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While Vortex makes a great product across the line, the Crossfire and Diamondback binocular models are often stacked against each other for quality comparison. For the purpose of this review, we chose to contrast the 8×42 model of each type. At a glance, the specs of each product look almost identical. There are slight fluctuations in size and weight, and they’re stylistically different, but the most noticeable feature dividing the two is the price point. The Diamondback model is much higher priced than the Crossfire. While the Diamondback has a better close focus, a wider field of vision, and weighs slightly less, it isn’t completely clear what makes it more expensive. Is the Diamondback better than the Crossfire? Which one would work best for you? We’ve broken it down so you can make an informed decision on buying the best model for your budget.
If you look at the lens specifications, these two models are identical. But the close focus range of the Diamondback is a sharp 5 feet, versus the 7.5 feet of the Crossfire. This is a significant focal difference, but if you’re primarily going to be glassing at long range, this may not be important. On the other hand, the Diamondback’s 420-foot field of vision is a fair boost over the Crossfire’s 393 feet. Both models are waterproof, nitrogen purged to prevent fogging, and they both feature roof prisms for straight, clear sight. Most users cite clarity, steadiness, and comfort as selling points for both models, while excellent brightness is typically only mentioned on the Diamondback. Vortex explains this as an improvement in the optical system with the Diamondback series, which has reduced chromatic aberration (the fuzzy halos around an image) and improved brightness and color.
The Diamondback offers more lens strength varieties than does the Crossfire, but in comparing them to their equivalent varieties, the Diamondback is more expensive across the board. Expect to pay roughly $50 to $100 more for a Diamondback over an equivalent Crossfire. Because the Diamondback has more varieties, though, you’ve got more of a price spread, with the 8×28 model being least expensive.
Both the Crossfire and the Diamondback are widely considered durable products. Their rubberized armor makes them impervious to general dropping and bumping, and both are 100% waterproof and fog proof. The adjustable focus dials and comfortable eyecups are made with durability in mind, as well, and each moveable part feels sturdy and well-built. Both come with carrying cases, a thick strap, and lens covers. The carrying case for the Diamondback is even custom molded to keep your binoculars well-protected.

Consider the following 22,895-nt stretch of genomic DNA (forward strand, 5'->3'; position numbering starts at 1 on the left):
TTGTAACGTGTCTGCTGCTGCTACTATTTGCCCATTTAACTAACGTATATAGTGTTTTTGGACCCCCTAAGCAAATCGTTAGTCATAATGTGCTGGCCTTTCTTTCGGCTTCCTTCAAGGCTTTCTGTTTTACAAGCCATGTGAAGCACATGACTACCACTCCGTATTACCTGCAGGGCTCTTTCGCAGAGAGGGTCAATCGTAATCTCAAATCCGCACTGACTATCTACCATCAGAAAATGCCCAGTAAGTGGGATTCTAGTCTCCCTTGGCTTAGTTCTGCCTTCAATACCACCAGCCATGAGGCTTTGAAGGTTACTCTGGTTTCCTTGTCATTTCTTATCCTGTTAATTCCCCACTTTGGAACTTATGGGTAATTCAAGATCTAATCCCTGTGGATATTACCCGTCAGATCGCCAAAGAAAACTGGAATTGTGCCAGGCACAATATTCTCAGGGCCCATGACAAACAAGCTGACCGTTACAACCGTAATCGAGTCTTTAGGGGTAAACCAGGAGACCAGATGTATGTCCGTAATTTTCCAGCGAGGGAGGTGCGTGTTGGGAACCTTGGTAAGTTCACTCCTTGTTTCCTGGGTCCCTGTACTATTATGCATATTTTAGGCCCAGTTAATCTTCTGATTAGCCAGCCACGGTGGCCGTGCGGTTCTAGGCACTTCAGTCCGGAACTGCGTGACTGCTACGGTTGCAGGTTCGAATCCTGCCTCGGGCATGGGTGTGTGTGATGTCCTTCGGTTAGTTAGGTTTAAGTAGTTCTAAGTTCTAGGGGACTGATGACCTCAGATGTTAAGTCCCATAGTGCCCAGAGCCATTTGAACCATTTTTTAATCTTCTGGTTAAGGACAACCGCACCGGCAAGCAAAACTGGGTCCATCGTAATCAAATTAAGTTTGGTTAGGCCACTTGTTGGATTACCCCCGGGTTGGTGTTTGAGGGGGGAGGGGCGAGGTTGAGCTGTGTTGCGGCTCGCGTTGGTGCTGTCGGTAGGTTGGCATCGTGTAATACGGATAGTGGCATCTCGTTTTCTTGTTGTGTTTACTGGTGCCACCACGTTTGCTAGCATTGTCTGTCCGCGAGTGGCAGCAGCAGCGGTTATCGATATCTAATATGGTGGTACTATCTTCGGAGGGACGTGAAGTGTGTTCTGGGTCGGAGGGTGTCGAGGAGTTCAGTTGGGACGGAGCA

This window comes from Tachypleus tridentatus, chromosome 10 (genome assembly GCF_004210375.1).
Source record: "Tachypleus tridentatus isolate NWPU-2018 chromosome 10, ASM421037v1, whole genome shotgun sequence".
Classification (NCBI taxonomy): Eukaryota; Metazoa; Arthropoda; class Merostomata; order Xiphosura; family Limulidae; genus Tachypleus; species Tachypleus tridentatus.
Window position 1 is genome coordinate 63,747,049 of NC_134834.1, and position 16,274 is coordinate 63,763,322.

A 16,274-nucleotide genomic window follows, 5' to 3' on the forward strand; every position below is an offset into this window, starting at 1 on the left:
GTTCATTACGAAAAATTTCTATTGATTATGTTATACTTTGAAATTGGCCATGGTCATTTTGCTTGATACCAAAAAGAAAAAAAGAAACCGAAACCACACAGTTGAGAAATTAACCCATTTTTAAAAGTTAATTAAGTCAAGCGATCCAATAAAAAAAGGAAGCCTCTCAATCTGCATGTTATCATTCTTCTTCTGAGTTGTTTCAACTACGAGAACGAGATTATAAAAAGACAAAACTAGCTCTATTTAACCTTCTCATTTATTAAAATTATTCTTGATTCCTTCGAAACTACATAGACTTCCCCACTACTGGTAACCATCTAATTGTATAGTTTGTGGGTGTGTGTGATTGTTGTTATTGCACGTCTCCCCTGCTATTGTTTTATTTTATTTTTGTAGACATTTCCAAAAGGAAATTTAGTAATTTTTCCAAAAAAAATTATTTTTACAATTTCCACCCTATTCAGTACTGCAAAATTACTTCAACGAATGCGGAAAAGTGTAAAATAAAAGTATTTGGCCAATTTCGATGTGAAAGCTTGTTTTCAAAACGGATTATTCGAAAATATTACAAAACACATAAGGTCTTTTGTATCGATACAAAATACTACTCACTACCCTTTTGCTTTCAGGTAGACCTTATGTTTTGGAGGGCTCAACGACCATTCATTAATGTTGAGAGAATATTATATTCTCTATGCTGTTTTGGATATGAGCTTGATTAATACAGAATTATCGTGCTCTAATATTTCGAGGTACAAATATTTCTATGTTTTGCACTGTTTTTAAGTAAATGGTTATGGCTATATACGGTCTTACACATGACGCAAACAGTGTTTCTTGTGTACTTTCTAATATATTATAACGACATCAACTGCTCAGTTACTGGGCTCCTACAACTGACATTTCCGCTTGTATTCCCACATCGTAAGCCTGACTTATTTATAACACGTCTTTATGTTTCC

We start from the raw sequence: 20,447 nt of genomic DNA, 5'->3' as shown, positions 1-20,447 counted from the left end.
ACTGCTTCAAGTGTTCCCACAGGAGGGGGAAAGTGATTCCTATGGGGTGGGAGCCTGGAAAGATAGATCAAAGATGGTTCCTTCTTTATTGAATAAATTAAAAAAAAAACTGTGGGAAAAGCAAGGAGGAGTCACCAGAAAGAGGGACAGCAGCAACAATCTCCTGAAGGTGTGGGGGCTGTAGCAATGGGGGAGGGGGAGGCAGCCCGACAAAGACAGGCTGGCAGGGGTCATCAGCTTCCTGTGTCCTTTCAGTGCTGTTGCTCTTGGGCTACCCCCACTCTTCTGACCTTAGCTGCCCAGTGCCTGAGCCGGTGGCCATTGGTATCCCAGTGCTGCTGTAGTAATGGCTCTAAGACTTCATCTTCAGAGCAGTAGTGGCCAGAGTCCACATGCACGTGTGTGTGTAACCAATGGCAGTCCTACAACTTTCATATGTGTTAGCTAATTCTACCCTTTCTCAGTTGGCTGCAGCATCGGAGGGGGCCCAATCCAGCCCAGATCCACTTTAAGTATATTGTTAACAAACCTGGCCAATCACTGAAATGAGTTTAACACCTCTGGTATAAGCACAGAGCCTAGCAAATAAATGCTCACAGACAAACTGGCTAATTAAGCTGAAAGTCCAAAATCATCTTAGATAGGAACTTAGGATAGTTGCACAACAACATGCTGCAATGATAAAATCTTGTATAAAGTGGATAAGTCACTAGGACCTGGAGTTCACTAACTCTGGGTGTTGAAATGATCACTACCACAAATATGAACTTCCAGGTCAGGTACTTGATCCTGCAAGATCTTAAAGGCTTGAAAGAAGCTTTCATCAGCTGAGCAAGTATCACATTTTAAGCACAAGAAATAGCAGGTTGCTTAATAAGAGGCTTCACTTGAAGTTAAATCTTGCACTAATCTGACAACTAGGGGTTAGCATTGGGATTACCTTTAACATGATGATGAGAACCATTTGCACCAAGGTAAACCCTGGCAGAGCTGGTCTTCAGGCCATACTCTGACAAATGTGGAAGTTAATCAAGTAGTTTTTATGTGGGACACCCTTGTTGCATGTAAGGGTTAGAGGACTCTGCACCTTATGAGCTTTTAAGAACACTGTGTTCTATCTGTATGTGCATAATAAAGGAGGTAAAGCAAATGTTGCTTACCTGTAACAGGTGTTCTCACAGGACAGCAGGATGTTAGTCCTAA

Multi-coated lenses, rubber grip, waterproofing, fog proofing, and a comfortable, easy-to-carry weight are only a few of the standout design elements of these two Vortex products. The roof prism design also means you get a more compact and ergonomic-feeling design. Both feature twist-up eyecups and a right eye diopter to easily adjust your comfort and image clarity. The center focus wheel is also sturdy and feels tight enough that you can make small, steady adjustments. Overall, most users cite that both designs are well-constructed and high-quality.
Comparing these products might make it even more difficult to decide, but the clear differences between the two are overall quality and economy. If you are most concerned about your wallet, the Crossfire is going to win the day. It’s less expensive and still a great, durable product. If power and quality are highest on your list, the Diamondback series is the clear winner. But both models are excellent Vortex products, so let’s break down the pros and cons of each product to help you make that final decision.
The price point on the Crossfire series is a clear winner, with a savings of $50 to $100 on the comparable Diamondback models. It also matches most of the quality and durability features found in the Diamondback. As far as your bang for the buck, the Crossfire edges out the competition.
The more advanced optical system in the Diamondback series means a better field of view and brighter images. For image quality, the Diamondback is best. The 8×42 model is also slightly lighter and more compact, though no less durable. It wins in the range of magnification options over the Crossfire. It also comes with a nicer, molded carrying case. For best quality, the Diamondback wins the contest.
Lower image quality and fewer magnification options make the Crossfire lag. While there’s not a huge difference in field of vision between the models, the Crossfire does fall behind in that category.
The price point is much higher for the Diamondback, though it doesn’t offer much extra in comparison to the Crossfire. You may not be getting as much extra quality for the money as you are with the Crossfire.
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